Friday, 03 November 2017
A pioneer of FSC certification takes stock
Twenty years ago, the South African Forestry Company (SAFCOL) plunged into the dark: it obtained one of the earliest FSC certificates in the world for its Komatiland Forests (KLF) operations.
The seed came from Pieter Odendaal, SAFCOL’s then Divisional Director of Forestry, although he quickly points to a team effort. The motivation was environmental, with a touch of desperation.
“We were under huge pressure about plantation forestry, and simply did not have much credibility when trying to put the record straight,” Pieter recalls. “I had heard about FSC – I can’t remember where. Here was an independent source to look at what we were doing and make a judgement on our environmental performance.”
FSC was barely a year old when SAFCOL approached it in 1994. “An FSC representative visited us and asked some questions that were very uncomfortable at that time,” Pieter says.
It’s human nature to fear the unknown. And nerves were frayed. Those involved tell you of necks going into spasm at their meeting with auditors, of not being able to eat. “We didn’t have a clue,” SAFCOL’s then Environmental Manager, Gerrit Marais, says, only half-joking.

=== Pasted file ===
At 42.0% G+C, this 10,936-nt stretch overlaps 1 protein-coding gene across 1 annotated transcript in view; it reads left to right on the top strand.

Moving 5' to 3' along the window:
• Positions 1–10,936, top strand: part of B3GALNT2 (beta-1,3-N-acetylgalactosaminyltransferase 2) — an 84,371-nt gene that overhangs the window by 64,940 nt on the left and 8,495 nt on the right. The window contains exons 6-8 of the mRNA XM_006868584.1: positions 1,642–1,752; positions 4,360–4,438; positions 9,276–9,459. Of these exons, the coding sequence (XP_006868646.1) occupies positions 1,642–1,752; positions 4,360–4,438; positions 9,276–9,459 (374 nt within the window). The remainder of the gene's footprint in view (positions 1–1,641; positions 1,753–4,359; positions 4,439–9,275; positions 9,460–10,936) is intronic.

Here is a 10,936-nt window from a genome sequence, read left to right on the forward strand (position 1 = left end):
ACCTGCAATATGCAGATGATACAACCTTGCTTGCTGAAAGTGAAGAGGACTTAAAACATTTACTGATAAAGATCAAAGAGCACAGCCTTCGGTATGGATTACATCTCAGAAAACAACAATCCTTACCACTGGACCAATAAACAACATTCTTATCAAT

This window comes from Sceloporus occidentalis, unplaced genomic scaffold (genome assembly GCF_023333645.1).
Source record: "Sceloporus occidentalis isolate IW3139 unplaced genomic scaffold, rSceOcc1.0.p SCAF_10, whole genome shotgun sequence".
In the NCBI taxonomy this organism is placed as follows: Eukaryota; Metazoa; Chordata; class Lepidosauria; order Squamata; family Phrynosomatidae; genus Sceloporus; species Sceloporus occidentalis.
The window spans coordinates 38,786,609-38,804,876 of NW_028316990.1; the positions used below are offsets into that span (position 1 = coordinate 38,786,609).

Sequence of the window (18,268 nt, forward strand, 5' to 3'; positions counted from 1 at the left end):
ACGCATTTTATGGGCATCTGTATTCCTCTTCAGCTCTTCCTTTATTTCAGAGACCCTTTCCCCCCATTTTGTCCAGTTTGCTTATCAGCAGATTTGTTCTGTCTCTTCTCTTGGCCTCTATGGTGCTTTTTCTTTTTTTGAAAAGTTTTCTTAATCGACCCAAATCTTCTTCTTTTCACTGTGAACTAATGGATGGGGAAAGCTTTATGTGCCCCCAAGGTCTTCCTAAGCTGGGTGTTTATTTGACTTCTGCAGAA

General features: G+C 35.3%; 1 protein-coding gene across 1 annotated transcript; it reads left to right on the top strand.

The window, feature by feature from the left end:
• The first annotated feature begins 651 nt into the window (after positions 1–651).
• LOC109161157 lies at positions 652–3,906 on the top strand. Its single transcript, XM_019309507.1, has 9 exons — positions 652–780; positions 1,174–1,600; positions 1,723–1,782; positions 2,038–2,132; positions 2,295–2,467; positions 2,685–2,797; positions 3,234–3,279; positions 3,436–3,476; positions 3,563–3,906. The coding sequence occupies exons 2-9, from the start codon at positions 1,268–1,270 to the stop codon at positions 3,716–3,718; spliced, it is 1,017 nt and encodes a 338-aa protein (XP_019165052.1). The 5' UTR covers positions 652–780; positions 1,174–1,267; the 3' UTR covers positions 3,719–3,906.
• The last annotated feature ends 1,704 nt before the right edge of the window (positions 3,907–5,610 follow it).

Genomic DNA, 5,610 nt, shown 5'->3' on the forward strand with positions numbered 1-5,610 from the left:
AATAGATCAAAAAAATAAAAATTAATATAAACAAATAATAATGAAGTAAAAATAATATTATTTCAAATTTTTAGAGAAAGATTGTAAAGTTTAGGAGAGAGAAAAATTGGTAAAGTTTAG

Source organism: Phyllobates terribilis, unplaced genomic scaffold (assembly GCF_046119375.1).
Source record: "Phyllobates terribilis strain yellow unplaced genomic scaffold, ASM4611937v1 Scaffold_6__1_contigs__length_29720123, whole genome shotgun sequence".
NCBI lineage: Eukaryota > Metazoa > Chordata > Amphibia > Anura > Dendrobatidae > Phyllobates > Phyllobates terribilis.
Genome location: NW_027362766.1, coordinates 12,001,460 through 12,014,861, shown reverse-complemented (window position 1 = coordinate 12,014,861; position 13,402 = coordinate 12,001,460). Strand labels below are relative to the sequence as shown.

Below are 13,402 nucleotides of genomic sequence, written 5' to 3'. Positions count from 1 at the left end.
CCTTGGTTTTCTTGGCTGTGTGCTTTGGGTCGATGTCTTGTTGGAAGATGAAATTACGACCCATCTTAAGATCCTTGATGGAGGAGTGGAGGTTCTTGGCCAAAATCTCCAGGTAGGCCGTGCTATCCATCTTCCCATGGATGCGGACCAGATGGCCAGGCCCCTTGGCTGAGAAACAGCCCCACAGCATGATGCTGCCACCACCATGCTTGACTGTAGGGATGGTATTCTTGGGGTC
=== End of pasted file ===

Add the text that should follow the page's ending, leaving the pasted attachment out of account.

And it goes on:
FSC certification for the first KLF plantations, in Mpumalanga, South Africa, came in 1997. All 16 KLF business units, covering more than 187,000ha, have maintained certification over 20 years. And FSC principles are incorporated into KLF’s day-to-day operations. “It’s the way we do business,” SAFCOL’s acting Chief Operating Officer, Klaas Mokobane, says.
A big challenge was changing mindsets. “We had to accept that social and stakeholder issues are important,” Pieter explains. “We were now assessed not only on our operational performance, but also on social aspects, which did not feature that high on our agenda at the time.”
Then there was doubt from some industry peers. “Many rejected the concept of FSC certification – nobody liked the idea of an outsider expressing opinions on how you do your work,” Pieter says. “It took a long time for some companies to make that shift; we were pioneers to a large extent.”
Naturally, environmental effects were significant. “Forestry’s approach to conservation had been to conserve protected areas, and do whatever it wanted elsewhere,” Gerrit explains. “FSC brought a paradigm shift: that the environment is everywhere, not just in protected areas.”
Examples of major changes abound. Once, machines would compact soil so roots battled to penetrate. Often, topsoil would be lost. Waste from harvests would be tossed into streams, perhaps with leftover chemicals. If the soil was sodden, harvest went on regardless.
Every aspect is now tightly monitored. “These are things we don’t even think about today,” Gerrit says. “And FSC brought all those changes into the system.”
Today, a third of KLF landholdings are classified as protected areas, including indigenous forests, grasslands, riparian zones and “areas of special interest”, like caves and rock art.